and that we're great skaters."
Both pairs learned that they
made the U.S. World team Sun-
day morning. Belbin and Agosto,
who received the third spot, will
join them in Los Angeles as what
is undoubtedly the strongest
U.S. World dance team in recent
memory. There they will focus
on securing the U.S. spots for the
2010 Olympics.

T here wasn't much reasono
to be outdoors yesterday,
but I left my drafty house
in search of warmer pastures inside
Canham Natatorium.
No, I didn't just go there to bask
in the radiated heat of an empty
poolhouse. The Michigan women's
water polo team was taking on four-
time defending
national cham-
pion UCLA.
I've only been
to a couple water.
polo matches in
my life, and I'm
far from being a
an expert on the NATE
sport. SANDALS
But after yes-
terday, I think I'll be watching a lot
It's not an easy sport to describe.
It best resembles soccer because
there are two teams trying to get a
ball into a goal.
There's an element of basket-
ball, too. On offense, the teams
tend to cycle the ball around the
perimeter, looking for an open
shot or a lane to pass inside. Bas-
ketball would be even more like
water polo if the lane was a pool
and post players were allowed to
grab, yank, dunk and tackle each
other. You or I would drown in 100
seconds, no question.
Even with those basic compari-
sons, there was a lot about the sport
I didn't understand.
Whistles were blown seemingly
From page 1B
it's Michigan State or who it is."
The Wolverines bavera heen sly
about watching the staodings. Tie
teamnoticed when two toomr oinahead
of them, Alaska and Miaomoi, both
failed to notch two points idlay.
But that didn't distract the rOl-
verInes come Saturday night. They
played with an intensity that the
Yost crowd could only yearn for last
week against the Falcons, putting
together a quick three-goal lea. It
was the second three-goal period
Michigan compiled against the
Spartans this weekend after closing

at random.
Players hopped in and out of the
water while the game seemed to be
'The referees wore all-white uni-
Despite roy ignorance, I really
enjoyed watLching, and I think the
other students who were there felt
the same.
Water po> is primed to be a great
spectator sport at Michigan.
it's a fast-paced game with a
great mix of power and finesse.
Michigan coach Matt Anderson
wasn't pulling my leg when he told
me it owas the quickest and most
physical women's varsity sport in
Ann Arbor.
You're right on top of the action
inside Canham, which can get loud
when it's full. (Imagine'a warmer
Yost with water instead of ice and
no glass separating fans from the
And here's the kicker: Michigan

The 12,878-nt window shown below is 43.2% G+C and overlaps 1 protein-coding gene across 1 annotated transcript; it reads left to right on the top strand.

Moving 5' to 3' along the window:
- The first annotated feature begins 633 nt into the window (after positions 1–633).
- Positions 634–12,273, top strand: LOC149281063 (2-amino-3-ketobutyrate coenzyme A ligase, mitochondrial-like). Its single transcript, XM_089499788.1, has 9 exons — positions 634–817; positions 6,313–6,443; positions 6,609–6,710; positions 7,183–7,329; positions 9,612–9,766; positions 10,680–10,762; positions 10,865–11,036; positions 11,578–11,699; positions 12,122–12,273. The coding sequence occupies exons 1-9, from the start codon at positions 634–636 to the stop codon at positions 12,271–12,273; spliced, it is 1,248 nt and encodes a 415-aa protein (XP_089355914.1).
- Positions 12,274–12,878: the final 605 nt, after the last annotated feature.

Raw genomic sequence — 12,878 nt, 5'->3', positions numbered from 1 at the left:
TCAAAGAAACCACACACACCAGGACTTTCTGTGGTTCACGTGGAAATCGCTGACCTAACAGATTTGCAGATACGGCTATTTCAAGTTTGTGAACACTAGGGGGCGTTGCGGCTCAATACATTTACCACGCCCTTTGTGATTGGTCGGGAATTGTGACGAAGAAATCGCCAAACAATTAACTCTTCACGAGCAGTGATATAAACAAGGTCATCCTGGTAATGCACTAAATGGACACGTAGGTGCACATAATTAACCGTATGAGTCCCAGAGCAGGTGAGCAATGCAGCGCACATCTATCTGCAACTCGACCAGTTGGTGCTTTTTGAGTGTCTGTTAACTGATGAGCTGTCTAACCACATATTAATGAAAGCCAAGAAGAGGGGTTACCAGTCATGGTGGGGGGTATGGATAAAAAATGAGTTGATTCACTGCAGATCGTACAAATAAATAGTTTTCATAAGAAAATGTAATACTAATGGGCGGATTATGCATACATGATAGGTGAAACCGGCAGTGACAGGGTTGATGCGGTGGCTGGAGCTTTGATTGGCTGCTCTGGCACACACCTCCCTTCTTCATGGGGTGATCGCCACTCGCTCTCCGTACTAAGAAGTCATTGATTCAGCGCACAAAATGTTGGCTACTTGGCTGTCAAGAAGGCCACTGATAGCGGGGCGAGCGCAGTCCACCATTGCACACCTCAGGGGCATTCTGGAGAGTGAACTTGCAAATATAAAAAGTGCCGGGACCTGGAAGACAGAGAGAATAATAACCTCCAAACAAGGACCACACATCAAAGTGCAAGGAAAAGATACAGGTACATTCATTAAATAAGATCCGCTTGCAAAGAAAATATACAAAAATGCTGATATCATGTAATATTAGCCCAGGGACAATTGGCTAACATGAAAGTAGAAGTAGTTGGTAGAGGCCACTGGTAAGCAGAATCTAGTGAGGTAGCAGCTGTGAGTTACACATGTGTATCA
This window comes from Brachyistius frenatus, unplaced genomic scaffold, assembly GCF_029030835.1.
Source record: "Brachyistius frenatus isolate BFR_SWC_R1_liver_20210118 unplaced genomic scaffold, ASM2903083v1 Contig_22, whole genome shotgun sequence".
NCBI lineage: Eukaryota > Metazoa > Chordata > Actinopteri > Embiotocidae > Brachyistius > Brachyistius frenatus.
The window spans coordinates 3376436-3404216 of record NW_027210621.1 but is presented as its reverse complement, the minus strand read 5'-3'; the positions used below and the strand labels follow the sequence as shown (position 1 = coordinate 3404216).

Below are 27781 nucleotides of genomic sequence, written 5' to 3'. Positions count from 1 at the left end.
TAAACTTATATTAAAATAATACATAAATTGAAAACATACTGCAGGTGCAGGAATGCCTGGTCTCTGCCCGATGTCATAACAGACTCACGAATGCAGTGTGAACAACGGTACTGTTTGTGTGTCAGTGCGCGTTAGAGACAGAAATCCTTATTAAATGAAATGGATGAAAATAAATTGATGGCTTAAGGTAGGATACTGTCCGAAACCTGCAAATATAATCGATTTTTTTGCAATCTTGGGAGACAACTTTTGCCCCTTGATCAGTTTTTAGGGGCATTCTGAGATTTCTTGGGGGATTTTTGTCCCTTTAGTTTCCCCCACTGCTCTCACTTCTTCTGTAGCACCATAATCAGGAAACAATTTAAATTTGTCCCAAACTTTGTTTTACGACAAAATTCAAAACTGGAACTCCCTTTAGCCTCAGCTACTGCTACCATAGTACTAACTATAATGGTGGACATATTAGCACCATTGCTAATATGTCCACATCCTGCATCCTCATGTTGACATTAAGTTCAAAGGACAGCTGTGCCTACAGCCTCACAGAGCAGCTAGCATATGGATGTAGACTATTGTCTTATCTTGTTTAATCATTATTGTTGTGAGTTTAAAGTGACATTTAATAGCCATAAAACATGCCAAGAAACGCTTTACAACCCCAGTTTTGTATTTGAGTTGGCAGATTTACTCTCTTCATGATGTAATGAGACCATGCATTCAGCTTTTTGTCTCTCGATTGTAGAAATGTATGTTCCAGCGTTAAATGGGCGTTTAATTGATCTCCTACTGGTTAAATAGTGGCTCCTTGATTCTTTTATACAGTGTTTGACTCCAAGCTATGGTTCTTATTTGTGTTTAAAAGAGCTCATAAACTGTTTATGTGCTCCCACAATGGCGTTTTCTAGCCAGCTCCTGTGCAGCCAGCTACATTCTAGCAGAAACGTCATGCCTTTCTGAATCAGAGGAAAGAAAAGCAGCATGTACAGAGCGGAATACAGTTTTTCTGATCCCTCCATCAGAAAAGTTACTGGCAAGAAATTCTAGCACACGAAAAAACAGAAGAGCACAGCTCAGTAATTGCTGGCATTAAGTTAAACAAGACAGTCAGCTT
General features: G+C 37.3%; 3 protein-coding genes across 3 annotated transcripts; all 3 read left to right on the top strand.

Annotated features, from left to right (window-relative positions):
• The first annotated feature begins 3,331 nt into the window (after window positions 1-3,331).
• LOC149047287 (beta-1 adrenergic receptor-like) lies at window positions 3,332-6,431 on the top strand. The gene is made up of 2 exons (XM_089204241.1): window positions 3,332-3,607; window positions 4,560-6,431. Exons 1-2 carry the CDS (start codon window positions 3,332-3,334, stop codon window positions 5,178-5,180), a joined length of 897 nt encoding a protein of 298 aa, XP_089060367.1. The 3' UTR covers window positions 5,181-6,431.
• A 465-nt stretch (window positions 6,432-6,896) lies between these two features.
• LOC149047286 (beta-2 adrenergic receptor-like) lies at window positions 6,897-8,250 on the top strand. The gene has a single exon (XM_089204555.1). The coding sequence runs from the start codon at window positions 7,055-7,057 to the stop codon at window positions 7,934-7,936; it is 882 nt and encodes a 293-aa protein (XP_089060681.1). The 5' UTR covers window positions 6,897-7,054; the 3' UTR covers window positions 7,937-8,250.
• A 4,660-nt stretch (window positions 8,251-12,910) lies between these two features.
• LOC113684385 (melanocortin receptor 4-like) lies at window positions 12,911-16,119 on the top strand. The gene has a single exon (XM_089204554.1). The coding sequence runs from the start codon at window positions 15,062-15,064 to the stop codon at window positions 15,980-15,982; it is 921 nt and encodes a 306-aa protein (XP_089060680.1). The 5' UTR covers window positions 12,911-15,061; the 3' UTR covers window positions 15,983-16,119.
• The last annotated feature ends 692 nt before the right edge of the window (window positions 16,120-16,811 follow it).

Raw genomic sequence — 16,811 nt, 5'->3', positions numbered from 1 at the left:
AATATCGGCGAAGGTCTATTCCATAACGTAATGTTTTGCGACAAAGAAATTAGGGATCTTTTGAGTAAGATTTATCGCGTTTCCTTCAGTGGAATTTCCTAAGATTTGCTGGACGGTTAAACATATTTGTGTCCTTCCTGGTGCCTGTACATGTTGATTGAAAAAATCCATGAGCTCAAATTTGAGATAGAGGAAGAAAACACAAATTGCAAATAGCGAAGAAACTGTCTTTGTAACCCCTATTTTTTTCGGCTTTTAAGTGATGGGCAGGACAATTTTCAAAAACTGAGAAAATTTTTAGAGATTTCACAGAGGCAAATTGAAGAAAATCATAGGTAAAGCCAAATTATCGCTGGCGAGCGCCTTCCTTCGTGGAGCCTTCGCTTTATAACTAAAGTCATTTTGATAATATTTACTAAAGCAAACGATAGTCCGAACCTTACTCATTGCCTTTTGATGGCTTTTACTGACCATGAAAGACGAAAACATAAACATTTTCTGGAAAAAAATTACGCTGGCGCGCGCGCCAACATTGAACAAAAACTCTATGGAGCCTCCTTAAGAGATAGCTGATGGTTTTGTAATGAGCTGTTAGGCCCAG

is good.
lirehe Wolverines aren't just good
by East Coast standards, they're
good by national standards. In
a sport dominated by schools in
Southern California, Michigan is
becoming a significant contender.
Not bad for a school that has only
had a varsity team since 2001.
Last season, the Wolverines
made the NCA fTournament and
finisl-edo! sixth.
1ichiga entered this week-
end, the season-opening Michigan
Kick-Off, with a preseason No. 10
them out ith th r e lamp-lighters
in Friday's final frame at Joe Louis
" thorsoglt we started well, really
well," 'ereoso1n said. "We knew it
was imporetant to get a good start, to
set the tone for the game."
Michigan eventually outshot
Michigan State by 30 shots Saturday,
51-21, but two Spartran goals within a
25-second span in the second period
made the game a one-score contest.
ohen, halfway through the third,
Sunroes sealed the victory with a
wrist shot from just inside the right
blue line past freshman goalie Drew
PIlirisano's glove,
The Wolverines' blistering start
meant very little, and the narrow

ranking. But that number is prob-
ably going to go up.
The Wolverines started the sea-
son Saturday with an 8-6 loss to No.
5 California. Next, they shut out
Colorado State (unlike soccer, you
don't see many shutouts in water
polo, I'm told). And yesterdaymorn-
ing, they upset No. 7 San Jose State.
Then came the matchup with
the Bruins, Michigan's fourth
game in two days. It was UCLA's
I've already mentioned they're
four-time defending national
champions. I haven't told you the
last time they lost a match was
in 2007 or that they shellacked
Michigan 16-0 a year ago or that
they returned fifteen players from
last season, including three All-
Michigan jumped out to a 2-0
lead and trailed just 3-2 at half-
time. It wasn't a surprise to see
UCLA pull away with a 10-4 win,
but it was exciting to see Michigan
hang tough with a high-caliber
Michigan'sgoals are clears repeat
as Eastern Champions, return to
the NCAAfTournament and achieve
a top-five ranking.
Now the Wolverines are on the
road until early March. When they
get back, I suggest you go to Can-
ham and check out the sport and
team for yourself.